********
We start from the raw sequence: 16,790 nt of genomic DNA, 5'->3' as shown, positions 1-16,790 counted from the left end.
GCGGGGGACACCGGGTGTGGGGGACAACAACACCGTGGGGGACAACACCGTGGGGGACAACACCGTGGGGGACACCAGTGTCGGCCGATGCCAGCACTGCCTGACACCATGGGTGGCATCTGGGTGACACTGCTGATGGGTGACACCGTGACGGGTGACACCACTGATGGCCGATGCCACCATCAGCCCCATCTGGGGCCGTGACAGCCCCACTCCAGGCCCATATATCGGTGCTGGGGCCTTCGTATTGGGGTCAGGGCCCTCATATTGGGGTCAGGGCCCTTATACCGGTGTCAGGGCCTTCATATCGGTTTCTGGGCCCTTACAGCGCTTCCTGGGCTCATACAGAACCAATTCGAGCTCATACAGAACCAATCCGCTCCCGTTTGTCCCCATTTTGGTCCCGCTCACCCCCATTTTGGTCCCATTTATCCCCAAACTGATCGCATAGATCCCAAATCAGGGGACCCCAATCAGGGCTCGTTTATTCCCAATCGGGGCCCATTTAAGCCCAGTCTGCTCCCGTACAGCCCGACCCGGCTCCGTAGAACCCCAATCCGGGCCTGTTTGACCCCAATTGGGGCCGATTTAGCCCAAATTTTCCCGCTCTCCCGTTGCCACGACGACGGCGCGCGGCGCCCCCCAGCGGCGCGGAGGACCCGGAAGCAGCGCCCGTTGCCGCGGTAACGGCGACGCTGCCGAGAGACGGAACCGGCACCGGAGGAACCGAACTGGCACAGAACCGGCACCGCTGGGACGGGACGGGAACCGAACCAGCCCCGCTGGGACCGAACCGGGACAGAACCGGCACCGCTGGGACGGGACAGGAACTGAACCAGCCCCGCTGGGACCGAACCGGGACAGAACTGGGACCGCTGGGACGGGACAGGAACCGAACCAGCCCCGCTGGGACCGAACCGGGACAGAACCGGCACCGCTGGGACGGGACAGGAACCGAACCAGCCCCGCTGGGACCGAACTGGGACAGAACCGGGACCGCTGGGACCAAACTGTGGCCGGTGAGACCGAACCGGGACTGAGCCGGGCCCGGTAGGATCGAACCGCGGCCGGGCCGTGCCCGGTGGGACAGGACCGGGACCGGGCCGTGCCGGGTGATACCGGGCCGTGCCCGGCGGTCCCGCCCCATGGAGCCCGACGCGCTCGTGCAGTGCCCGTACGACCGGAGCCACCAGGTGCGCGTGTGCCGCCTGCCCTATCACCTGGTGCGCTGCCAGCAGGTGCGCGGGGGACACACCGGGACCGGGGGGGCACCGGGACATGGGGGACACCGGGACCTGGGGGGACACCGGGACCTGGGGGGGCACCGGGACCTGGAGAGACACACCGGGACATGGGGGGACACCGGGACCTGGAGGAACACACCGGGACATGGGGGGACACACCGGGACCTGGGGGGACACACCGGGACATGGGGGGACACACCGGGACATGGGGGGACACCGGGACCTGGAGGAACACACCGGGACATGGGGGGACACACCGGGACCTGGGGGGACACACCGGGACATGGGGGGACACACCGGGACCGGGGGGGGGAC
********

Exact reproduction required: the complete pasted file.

We start from the raw sequence: 16,790 nt of genomic DNA, 5'->3' as shown, positions 1-16,790 counted from the left end.
GCGGGGGACACCGGGTGTGGGGGACAACAACACCGTGGGGGACAACACCGTGGGGGACAACACCGTGGGGGACACCAGTGTCGGCCGATGCCAGCACTGCCTGACACCATGGGTGGCATCTGGGTGACACTGCTGATGGGTGACACCGTGACGGGTGACACCACTGATGGCCGATGCCACCATCAGCCCCATCTGGGGCCGTGACAGCCCCACTCCAGGCCCATATATCGGTGCTGGGGCCTTCGTATTGGGGTCAGGGCCCTCATATTGGGGTCAGGGCCCTTATACCGGTGTCAGGGCCTTCATATCGGTTTCTGGGCCCTTACAGCGCTTCCTGGGCTCATACAGAACCAATTCGAGCTCATACAGAACCAATCCGCTCCCGTTTGTCCCCATTTTGGTCCCGCTCACCCCCATTTTGGTCCCATTTATCCCCAAACTGATCGCATAGATCCCAAATCAGGGGACCCCAATCAGGGCTCGTTTATTCCCAATCGGGGCCCATTTAAGCCCAGTCTGCTCCCGTACAGCCCGACCCGGCTCCGTAGAACCCCAATCCGGGCCTGTTTGACCCCAATTGGGGCCGATTTAGCCCAAATTTTCCCGCTCTCCCGTTGCCACGACGACGGCGCGCGGCGCCCCCCAGCGGCGCGGAGGACCCGGAAGCAGCGCCCGTTGCCGCGGTAACGGCGACGCTGCCGAGAGACGGAACCGGCACCGGAGGAACCGAACTGGCACAGAACCGGCACCGCTGGGACGGGACGGGAACCGAACCAGCCCCGCTGGGACCGAACCGGGACAGAACCGGCACCGCTGGGACGGGACAGGAACTGAACCAGCCCCGCTGGGACCGAACCGGGACAGAACTGGGACCGCTGGGACGGGACAGGAACCGAACCAGCCCCGCTGGGACCGAACCGGGACAGAACCGGCACCGCTGGGACGGGACAGGAACCGAACCAGCCCCGCTGGGACCGAACTGGGACAGAACCGGGACCGCTGGGACCAAACTGTGGCCGGTGAGACCGAACCGGGACTGAGCCGGGCCCGGTAGGATCGAACCGCGGCCGGGCCGTGCCCGGTGGGACAGGACCGGGACCGGGCCGTGCCGGGTGATACCGGGCCGTGCCCGGCGGTCCCGCCCCATGGAGCCCGACGCGCTCGTGCAGTGCCCGTACGACCGGAGCCACCAGGTGCGCGTGTGCCGCCTGCCCTATCACCTGGTGCGCTGCCAGCAGGTGCGCGGGGGACACACCGGGACCGGGGGGGCACCGGGACATGGGGGACACCGGGACCTGGGGGGACACCGGGACCTGGGGGGGCACCGGGACCTGGAGAGACACACCGGGACATGGGGGGACACCGGGACCTGGAGGAACACACCGGGACATGGGGGGACACACCGGGACCTGGGGGGACACACCGGGACATGGGGGGACACACCGGGACATGGGGGGACACCGGGACCTGGAGGAACACACCGGGACATGGGGGGACACACCGGGACCTGGGGGGACACACCGGGACATGGGGGGACACACCGGGACCGGGGGGGGGAC